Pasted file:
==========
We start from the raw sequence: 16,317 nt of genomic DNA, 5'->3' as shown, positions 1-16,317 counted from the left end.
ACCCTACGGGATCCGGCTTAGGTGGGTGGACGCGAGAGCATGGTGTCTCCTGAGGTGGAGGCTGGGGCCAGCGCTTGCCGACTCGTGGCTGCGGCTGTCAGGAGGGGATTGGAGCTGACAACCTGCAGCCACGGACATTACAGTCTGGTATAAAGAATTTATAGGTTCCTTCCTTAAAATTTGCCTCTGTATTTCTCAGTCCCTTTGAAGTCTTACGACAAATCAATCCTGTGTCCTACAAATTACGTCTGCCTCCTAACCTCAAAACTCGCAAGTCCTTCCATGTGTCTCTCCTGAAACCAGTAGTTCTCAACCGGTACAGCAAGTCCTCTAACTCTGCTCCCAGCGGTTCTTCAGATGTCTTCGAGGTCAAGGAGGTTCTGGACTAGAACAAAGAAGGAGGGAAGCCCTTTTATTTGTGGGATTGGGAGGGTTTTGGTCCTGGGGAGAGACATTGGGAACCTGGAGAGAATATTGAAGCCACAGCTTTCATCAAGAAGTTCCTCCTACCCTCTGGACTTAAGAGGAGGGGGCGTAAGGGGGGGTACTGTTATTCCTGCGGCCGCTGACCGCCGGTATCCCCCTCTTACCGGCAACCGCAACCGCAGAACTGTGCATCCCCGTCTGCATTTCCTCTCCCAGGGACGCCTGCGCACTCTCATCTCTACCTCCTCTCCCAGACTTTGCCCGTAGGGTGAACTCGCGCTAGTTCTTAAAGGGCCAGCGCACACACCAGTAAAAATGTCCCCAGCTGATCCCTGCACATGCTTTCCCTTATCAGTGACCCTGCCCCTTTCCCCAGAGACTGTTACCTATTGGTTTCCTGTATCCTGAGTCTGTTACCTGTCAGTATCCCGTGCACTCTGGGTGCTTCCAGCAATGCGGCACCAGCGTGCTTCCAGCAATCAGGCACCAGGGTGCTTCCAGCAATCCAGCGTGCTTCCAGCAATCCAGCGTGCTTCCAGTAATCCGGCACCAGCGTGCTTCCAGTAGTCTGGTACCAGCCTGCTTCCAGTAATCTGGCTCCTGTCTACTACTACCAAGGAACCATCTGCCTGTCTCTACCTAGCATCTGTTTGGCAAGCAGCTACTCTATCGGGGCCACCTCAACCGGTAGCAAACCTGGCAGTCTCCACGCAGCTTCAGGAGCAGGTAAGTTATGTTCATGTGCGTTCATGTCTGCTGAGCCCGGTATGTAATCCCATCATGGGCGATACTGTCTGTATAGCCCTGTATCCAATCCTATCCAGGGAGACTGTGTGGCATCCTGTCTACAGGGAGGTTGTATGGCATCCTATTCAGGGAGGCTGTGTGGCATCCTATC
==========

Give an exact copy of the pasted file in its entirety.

We start from the raw sequence: 16,317 nt of genomic DNA, 5'->3' as shown, positions 1-16,317 counted from the left end.
ACCCTACGGGATCCGGCTTAGGTGGGTGGACGCGAGAGCATGGTGTCTCCTGAGGTGGAGGCTGGGGCCAGCGCTTGCCGACTCGTGGCTGCGGCTGTCAGGAGGGGATTGGAGCTGACAACCTGCAGCCACGGACATTACAGTCTGGTATAAAGAATTTATAGGTTCCTTCCTTAAAATTTGCCTCTGTATTTCTCAGTCCCTTTGAAGTCTTACGACAAATCAATCCTGTGTCCTACAAATTACGTCTGCCTCCTAACCTCAAAACTCGCAAGTCCTTCCATGTGTCTCTCCTGAAACCAGTAGTTCTCAACCGGTACAGCAAGTCCTCTAACTCTGCTCCCAGCGGTTCTTCAGATGTCTTCGAGGTCAAGGAGGTTCTGGACTAGAACAAAGAAGGAGGGAAGCCCTTTTATTTGTGGGATTGGGAGGGTTTTGGTCCTGGGGAGAGACATTGGGAACCTGGAGAGAATATTGAAGCCACAGCTTTCATCAAGAAGTTCCTCCTACCCTCTGGACTTAAGAGGAGGGGGCGTAAGGGGGGGTACTGTTATTCCTGCGGCCGCTGACCGCCGGTATCCCCCTCTTACCGGCAACCGCAACCGCAGAACTGTGCATCCCCGTCTGCATTTCCTCTCCCAGGGACGCCTGCGCACTCTCATCTCTACCTCCTCTCCCAGACTTTGCCCGTAGGGTGAACTCGCGCTAGTTCTTAAAGGGCCAGCGCACACACCAGTAAAAATGTCCCCAGCTGATCCCTGCACATGCTTTCCCTTATCAGTGACCCTGCCCCTTTCCCCAGAGACTGTTACCTATTGGTTTCCTGTATCCTGAGTCTGTTACCTGTCAGTATCCCGTGCACTCTGGGTGCTTCCAGCAATGCGGCACCAGCGTGCTTCCAGCAATCAGGCACCAGGGTGCTTCCAGCAATCCAGCGTGCTTCCAGCAATCCAGCGTGCTTCCAGTAATCCGGCACCAGCGTGCTTCCAGTAGTCTGGTACCAGCCTGCTTCCAGTAATCTGGCTCCTGTCTACTACTACCAAGGAACCATCTGCCTGTCTCTACCTAGCATCTGTTTGGCAAGCAGCTACTCTATCGGGGCCACCTCAACCGGTAGCAAACCTGGCAGTCTCCACGCAGCTTCAGGAGCAGGTAAGTTATGTTCATGTGCGTTCATGTCTGCTGAGCCCGGTATGTAATCCCATCATGGGCGATACTGTCTGTATAGCCCTGTATCCAATCCTATCCAGGGAGACTGTGTGGCATCCTGTCTACAGGGAGGTTGTATGGCATCCTATTCAGGGAGGCTGTGTGGCATCCTATC